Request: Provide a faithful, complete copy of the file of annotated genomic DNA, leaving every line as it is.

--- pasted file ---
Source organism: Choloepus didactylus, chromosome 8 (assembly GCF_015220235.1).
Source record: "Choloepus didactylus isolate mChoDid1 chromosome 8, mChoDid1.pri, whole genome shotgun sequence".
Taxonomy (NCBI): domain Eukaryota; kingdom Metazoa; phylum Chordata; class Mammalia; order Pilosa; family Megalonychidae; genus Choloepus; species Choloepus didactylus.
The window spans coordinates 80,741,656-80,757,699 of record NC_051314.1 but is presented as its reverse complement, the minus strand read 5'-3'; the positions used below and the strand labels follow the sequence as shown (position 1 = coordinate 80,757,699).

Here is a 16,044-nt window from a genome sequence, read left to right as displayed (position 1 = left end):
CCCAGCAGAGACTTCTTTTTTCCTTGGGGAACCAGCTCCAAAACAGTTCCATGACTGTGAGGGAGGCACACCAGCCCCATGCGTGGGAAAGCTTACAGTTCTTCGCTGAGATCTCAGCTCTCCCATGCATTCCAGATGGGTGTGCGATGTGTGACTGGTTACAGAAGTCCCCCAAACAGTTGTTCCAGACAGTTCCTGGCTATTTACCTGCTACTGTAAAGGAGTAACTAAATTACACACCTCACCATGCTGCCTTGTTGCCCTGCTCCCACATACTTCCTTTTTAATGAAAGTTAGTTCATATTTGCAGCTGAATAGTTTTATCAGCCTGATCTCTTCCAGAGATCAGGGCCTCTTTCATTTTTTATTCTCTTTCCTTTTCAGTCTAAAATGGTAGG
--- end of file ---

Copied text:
Source organism: Choloepus didactylus, chromosome 8 (assembly GCF_015220235.1).
Source record: "Choloepus didactylus isolate mChoDid1 chromosome 8, mChoDid1.pri, whole genome shotgun sequence".
Taxonomy (NCBI): domain Eukaryota; kingdom Metazoa; phylum Chordata; class Mammalia; order Pilosa; family Megalonychidae; genus Choloepus; species Choloepus didactylus.
The window spans coordinates 80,741,656-80,757,699 of record NC_051314.1 but is presented as its reverse complement, the minus strand read 5'-3'; the positions used below and the strand labels follow the sequence as shown (position 1 = coordinate 80,757,699).

Here is a 16,044-nt window from a genome sequence, read left to right as displayed (position 1 = left end):
CCCAGCAGAGACTTCTTTTTTCCTTGGGGAACCAGCTCCAAAACAGTTCCATGACTGTGAGGGAGGCACACCAGCCCCATGCGTGGGAAAGCTTACAGTTCTTCGCTGAGATCTCAGCTCTCCCATGCATTCCAGATGGGTGTGCGATGTGTGACTGGTTACAGAAGTCCCCCAAACAGTTGTTCCAGACAGTTCCTGGCTATTTACCTGCTACTGTAAAGGAGTAACTAAATTACACACCTCACCATGCTGCCTTGTTGCCCTGCTCCCACATACTTCCTTTTTAATGAAAGTTAGTTCATATTTGCAGCTGAATAGTTTTATCAGCCTGATCTCTTCCAGAGATCAGGGCCTCTTTCATTTTTTATTCTCTTTCCTTTTCAGTCTAAAATGGTAGG